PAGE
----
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A Guide to Herbs for Sleep

January 04, 2018

We all suffer from a bad night’s sleep from time to time. However, for some people, sleep problems persist. One night turns into many nights, then even into months, or years without adequate sleep.

Your body needs about 6-10 hours of sleep to regenerate and support its healthy functioning.

People with insomnia have difficulty falling asleep, or staying asleep. Many average just a few hours of sleep a night. On the next day, irritability, memory problems, and overall weariness is the unhappy result.

A lack of sleep seriously affects your health, increasing risk of diabetes and accelerating aging, weight problems, and heart complications. At the most severe, insomnia can lead to life threatening accidents on the road or at work.

Natural therapies are a great choice for managing sleep problems. Herbs, especially, gently coax the mind and body to sleep without side effects or addiction common to prescription drugs for sleep.

Your Guide To Herbs for Sleep


Passionflower is one of the best herbs to calm stress and improve sleep. Research shows passionflower enhances sleep by supporting levels of the brain chemical, GABA (gamma aminobutyric acid), which helps you feel relaxed.In one study, passionflower is found to be as effective as the drug oxazepam used for anxiety.

Yet, it doesn’t cause side effects like impairment. Passionflower works particularly well to calm tension and promote a deep, restful sleep when combined with other herbs like hops or motherwort.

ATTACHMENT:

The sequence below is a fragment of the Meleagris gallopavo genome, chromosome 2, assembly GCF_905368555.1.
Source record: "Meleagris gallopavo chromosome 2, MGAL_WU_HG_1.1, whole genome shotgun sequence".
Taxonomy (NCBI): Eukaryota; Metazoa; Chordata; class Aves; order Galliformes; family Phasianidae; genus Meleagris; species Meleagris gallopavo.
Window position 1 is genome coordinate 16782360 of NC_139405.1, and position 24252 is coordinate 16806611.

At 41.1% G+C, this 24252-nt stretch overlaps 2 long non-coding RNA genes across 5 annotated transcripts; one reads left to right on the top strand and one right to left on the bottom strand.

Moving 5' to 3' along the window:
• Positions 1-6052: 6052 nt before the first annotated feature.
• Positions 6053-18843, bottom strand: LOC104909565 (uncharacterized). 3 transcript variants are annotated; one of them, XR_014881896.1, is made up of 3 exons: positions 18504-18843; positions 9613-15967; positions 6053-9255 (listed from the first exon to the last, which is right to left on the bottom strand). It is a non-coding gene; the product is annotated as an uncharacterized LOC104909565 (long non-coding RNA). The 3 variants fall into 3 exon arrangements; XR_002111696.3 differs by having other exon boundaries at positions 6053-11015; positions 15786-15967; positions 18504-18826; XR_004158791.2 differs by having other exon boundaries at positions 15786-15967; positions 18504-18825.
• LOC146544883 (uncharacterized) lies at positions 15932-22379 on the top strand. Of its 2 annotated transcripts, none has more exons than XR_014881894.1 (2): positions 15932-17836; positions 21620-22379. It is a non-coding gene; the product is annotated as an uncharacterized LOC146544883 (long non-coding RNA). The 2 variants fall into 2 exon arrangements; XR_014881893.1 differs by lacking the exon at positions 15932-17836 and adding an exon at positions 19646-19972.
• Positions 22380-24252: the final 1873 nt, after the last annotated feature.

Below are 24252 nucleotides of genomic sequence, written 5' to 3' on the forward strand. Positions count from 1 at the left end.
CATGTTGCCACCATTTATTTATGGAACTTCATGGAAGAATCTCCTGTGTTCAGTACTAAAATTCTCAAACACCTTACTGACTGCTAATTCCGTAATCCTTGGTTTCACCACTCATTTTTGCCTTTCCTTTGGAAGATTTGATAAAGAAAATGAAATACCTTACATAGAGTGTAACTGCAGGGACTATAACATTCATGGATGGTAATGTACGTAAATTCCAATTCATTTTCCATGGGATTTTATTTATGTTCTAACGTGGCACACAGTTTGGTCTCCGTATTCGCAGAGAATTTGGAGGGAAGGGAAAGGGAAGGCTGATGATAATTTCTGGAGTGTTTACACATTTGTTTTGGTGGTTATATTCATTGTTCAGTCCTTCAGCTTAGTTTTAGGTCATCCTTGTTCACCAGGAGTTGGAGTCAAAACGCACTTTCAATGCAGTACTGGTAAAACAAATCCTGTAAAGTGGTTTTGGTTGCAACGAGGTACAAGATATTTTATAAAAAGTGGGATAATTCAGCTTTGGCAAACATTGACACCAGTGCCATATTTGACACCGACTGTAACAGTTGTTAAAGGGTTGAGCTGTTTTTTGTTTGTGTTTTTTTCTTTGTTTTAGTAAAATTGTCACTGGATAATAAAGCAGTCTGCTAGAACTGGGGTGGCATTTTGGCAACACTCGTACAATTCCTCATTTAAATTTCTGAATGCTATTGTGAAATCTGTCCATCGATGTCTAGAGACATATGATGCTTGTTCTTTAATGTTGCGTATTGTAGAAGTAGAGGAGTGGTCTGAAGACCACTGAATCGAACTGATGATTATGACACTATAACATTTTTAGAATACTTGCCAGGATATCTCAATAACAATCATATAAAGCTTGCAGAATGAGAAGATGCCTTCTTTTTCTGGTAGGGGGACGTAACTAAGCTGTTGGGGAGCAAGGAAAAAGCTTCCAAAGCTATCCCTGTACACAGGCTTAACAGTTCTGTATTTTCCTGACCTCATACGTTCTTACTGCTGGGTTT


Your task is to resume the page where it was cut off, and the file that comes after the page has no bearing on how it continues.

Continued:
Hops 9Hops

Hops are well known for their use in brewing beer, but herbalists swear by them as an herbal nervine (nervous system tonic) and hypnotic (sleep inducing herb). Like passionflower, hops works by supporting GABA, relaxing the nervous system, and easing the body into a deep sleep.

In one animal study, hops reduced nighttime activity that disrupts sleep and circadian rhythm. Hops are also a good choice for sleeplessness caused by ADHD. Hops has a very bitter flavor, so is best when combined in formulas with other “sleepy” herbs.


Chamomile is another fabulous sleep herb to try, especially if you’re tossing and turning from indigestion or inflammation. Chamomile calms spasms, is anti-inflammatory, and gently relaxes nervous system stress.It can help you fall asleep faster, especially when combined with the other herbs mentioned in this article.

Preliminary clinical research shows chamomile benefits insomnia and mild anxiety.It has a long history of safe use, and is even recommended in moderation for children and pregnant women. Chamomile tastes good in an herbal tea, or taken in a sleep tonic formula.


Just the scent of lavender eases anxiety! In one study at Britain’s University of Southhampton, researchers tracked the sleep patterns of 10 adults. The sleepers in the lavender-scented rooms ranked their sleep as 20% better than those in rooms without lavender. Follow up studies at Wesleyan University are also encouraging.The scent of lavender increases slow wave sleep, the deep sleep in which the heartbeat slows and muscles relax.